Kali Ma is a fictional account of the journey by an English gentleman and his wife from Calcutta (modern Kolkata) to the ruined fortress at Raj Mahal, in 1850-52. They are investigating a possible resurrection of the thuggee movement, but instead get embroiled in the Santhal Hul rebellion, which was much closer to a Communist insurrection than banditry.
Thematically, the novel focuses on the interplay between nationalism of the rebels and the feminism of the female protagonist – two “modern” ideologies – and the colonial, sometimes medieval, attitudes of the male protagonist.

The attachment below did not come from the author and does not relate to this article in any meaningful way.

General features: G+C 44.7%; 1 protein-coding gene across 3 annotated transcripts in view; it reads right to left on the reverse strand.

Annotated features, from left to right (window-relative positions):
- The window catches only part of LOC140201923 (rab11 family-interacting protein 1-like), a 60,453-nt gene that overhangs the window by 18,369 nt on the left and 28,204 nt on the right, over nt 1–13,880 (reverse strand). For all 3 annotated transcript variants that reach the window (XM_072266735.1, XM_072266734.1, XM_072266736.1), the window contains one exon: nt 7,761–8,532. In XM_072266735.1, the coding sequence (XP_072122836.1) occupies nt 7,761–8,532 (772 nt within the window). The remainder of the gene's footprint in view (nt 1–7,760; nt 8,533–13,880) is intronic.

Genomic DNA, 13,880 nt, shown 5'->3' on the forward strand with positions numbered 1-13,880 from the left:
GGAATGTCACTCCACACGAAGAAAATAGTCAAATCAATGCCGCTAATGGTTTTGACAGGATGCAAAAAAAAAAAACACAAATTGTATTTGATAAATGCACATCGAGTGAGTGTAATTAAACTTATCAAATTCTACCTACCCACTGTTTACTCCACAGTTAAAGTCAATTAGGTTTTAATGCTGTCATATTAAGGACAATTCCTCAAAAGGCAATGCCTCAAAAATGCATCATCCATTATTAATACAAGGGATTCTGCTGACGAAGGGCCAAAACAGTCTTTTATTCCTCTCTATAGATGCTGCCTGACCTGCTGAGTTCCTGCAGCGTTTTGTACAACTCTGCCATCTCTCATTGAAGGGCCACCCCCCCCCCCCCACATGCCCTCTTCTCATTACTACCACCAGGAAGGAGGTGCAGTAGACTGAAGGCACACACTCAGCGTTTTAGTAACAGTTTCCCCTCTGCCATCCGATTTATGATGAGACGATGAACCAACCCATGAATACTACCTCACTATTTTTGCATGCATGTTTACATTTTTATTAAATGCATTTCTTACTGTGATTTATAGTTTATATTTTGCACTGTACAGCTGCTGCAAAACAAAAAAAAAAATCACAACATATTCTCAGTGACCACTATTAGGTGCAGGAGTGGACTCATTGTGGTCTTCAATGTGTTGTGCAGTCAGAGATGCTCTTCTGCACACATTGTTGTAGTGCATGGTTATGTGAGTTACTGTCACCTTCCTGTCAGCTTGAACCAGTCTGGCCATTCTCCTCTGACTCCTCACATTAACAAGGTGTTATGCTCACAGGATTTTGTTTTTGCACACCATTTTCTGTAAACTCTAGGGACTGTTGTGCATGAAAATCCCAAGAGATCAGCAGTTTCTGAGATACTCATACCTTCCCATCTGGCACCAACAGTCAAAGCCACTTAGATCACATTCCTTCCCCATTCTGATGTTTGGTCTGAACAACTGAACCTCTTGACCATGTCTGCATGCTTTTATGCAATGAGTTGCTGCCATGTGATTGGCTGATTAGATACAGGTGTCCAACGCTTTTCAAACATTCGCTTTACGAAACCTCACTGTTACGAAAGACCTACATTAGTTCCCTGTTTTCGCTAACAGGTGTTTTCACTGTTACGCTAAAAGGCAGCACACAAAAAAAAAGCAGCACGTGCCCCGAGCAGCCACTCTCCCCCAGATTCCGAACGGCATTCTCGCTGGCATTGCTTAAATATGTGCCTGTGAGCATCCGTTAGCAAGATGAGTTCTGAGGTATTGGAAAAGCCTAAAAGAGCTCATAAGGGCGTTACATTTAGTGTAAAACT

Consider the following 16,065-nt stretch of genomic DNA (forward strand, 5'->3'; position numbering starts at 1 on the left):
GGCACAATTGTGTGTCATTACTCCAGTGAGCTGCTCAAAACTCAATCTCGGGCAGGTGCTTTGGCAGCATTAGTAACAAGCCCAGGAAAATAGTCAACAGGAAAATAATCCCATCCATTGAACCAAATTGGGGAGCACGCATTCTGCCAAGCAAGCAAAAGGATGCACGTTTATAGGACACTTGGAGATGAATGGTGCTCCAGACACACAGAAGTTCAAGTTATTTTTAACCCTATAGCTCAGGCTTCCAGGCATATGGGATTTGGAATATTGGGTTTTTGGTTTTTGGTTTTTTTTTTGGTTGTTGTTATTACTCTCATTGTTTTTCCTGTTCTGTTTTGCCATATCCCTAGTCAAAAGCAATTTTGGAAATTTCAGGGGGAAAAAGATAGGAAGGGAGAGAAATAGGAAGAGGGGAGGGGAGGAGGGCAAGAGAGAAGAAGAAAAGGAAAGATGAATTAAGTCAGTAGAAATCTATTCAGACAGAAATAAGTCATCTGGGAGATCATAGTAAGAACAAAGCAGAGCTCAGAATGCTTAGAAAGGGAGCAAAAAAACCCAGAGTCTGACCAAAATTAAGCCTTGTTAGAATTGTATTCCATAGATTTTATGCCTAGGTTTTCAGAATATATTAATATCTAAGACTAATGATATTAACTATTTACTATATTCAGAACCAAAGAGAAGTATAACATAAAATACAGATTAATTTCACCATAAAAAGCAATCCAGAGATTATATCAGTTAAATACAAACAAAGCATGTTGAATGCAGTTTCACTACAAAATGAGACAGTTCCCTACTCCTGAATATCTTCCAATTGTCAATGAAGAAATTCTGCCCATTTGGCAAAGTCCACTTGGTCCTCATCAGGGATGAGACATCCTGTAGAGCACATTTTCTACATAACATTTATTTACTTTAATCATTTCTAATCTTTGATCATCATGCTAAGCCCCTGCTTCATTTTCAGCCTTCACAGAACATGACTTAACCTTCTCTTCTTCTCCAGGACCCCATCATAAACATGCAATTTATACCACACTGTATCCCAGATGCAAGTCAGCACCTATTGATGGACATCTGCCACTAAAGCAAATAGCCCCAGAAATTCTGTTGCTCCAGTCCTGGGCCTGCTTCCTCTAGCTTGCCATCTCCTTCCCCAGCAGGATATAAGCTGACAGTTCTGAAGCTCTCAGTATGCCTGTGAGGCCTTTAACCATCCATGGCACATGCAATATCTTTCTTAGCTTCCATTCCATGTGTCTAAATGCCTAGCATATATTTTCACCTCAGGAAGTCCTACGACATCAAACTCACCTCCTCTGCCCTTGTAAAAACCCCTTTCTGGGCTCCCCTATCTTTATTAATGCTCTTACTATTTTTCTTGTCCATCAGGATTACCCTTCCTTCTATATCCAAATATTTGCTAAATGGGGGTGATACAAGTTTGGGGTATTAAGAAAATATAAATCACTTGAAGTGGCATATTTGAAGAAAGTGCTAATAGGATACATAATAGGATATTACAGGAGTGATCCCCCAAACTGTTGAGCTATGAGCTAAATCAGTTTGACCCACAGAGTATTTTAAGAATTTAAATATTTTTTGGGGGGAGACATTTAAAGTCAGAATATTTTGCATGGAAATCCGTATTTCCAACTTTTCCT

The working title, and the garish cover image, are both a nod to misconceptions on the part of the “Britishers” as to the reasons for the Santhal Hul insurrection. There were reports of human sacrifice associated with the worship of Kali as late as the 1820s, and the thugees horrified the British colonialists with their brutality. Which is quite something given that during the First Indian War of Independence (the so-called “Indian Mutiny of 1857”), the British killed sepoys by “blowing them from cannons”.
This page is a place holder, for now. The draft story has yet to be copied from my personal computer.